WET codes are often non-scalable, hard to read, and very tedious to maintain because the UI and logical aspects of the app are likely bundled together all across the entire project.
Working with what you understand means that if what you understand is how to write WET codes then I dare say that you should keep writing WET codes and that is okay as long as your app works. Allow your mind to expand naturally. If you force your mind to expand and understand what it is not yet ready to understand then you are likely to reach a frustration level that puts you at a high risk of giving up. If you do not understand the BLoC pattern and how to reuse components then go ahead and write WET codes. Repeat yourself if that’s the only path to progress that you can see. For your first project the most important thing is that you finish the project. This is because the joy and satisfaction that comes from seeing your functional app published on the Play or App Store will energize you through whatever obstacles you need to surmount to move to the next level as a programmer.
You have to protect your interest whenever you are learning something new like programming. Working with what you understand is meant to help you shield yourself from anything that will make you loose interest and give up on what you set out to achieve which in this case is becoming a software developer.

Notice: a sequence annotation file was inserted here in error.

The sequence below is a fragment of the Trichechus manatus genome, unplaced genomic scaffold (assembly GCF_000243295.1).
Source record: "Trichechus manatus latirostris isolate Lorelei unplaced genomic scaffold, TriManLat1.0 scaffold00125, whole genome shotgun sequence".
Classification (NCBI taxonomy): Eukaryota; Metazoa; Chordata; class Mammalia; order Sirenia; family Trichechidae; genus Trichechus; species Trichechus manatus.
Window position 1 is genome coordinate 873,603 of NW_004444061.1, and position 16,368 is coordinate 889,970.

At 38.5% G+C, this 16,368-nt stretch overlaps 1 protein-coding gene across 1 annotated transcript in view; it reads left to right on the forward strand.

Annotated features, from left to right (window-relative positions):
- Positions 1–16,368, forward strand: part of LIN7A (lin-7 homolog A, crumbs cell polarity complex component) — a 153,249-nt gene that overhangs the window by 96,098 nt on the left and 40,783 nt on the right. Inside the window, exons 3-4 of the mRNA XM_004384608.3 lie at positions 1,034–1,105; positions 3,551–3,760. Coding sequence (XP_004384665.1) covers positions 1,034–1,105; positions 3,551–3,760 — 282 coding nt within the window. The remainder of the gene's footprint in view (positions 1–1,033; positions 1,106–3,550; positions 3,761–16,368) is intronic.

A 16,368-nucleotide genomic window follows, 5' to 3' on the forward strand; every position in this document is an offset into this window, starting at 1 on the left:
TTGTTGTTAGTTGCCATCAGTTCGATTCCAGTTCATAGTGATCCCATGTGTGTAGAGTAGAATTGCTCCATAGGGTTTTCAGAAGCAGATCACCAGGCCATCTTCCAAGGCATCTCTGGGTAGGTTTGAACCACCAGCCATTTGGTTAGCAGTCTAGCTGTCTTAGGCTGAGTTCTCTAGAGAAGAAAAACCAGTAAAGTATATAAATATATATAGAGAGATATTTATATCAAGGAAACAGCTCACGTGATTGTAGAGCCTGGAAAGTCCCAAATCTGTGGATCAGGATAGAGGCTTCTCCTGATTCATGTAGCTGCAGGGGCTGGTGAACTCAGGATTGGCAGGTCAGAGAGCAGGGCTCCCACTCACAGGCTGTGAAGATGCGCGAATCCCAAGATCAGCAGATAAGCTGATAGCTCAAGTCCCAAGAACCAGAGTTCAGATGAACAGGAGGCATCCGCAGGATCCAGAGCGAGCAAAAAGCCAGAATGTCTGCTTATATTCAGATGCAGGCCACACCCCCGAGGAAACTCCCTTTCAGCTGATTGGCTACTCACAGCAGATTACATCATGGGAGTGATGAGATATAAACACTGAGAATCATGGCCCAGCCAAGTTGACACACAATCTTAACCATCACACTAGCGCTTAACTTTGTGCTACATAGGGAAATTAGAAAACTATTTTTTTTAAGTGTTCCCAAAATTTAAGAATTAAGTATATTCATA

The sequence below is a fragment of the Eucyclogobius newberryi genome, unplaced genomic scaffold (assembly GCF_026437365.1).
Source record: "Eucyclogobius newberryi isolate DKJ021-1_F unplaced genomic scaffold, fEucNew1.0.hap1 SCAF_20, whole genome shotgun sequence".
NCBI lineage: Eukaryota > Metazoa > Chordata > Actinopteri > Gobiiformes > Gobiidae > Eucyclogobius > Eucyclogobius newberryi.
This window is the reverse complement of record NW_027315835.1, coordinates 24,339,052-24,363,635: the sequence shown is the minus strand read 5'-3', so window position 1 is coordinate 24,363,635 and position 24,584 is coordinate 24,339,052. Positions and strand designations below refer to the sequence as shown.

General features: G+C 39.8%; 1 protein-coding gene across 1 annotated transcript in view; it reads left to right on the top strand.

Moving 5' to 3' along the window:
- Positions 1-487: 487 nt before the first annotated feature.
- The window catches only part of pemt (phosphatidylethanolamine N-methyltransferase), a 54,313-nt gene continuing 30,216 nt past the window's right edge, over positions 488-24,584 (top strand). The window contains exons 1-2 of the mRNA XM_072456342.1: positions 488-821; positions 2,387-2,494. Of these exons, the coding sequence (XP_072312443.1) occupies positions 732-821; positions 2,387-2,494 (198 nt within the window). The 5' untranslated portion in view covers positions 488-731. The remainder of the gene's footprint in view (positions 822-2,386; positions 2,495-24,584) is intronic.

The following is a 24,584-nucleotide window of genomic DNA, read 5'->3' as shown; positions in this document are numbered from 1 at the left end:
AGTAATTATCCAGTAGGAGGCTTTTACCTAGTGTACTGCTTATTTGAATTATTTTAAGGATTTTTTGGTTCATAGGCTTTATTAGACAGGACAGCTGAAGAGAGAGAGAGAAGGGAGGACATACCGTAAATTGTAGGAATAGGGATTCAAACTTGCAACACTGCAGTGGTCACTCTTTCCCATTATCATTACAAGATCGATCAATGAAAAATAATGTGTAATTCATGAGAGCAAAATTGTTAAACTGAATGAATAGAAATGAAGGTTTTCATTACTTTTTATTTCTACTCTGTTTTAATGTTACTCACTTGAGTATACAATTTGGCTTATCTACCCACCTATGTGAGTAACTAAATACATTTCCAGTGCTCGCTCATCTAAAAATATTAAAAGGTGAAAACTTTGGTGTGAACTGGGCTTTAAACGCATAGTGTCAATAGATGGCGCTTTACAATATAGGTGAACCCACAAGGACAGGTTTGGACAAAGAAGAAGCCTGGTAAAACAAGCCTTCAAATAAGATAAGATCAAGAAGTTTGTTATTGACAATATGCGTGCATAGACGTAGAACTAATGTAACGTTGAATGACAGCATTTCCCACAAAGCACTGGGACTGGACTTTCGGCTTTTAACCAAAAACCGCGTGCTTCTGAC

A point will come in your journey as a software developer when you will get tired of writing WET codes and then and only then can your mind expand towards a strong and healthy desire to understand concepts like the BLoC pattern and using builders to separate logic from the UI and iterate through a list. The exhaustion that inevitably comes from writing and maintaining a WET and non-scalable code base will make you appreciate the need to reuse components; and until your mind can appreciate the need for something, it will not be able to make room for the patience and resources required to learn it. It’s what I call the programmers evolution, it’s a natural progression that is unique to every developer.
You have to be patient with yourself. It might take a while before you understand state management, themes, CRUD, BLoC pattern and other concepts. Let your needs guide you, the only thing you should focus on as a beginner is what you need to know to take the next step or add the next feature in your app.
It’s Not An Easy Journey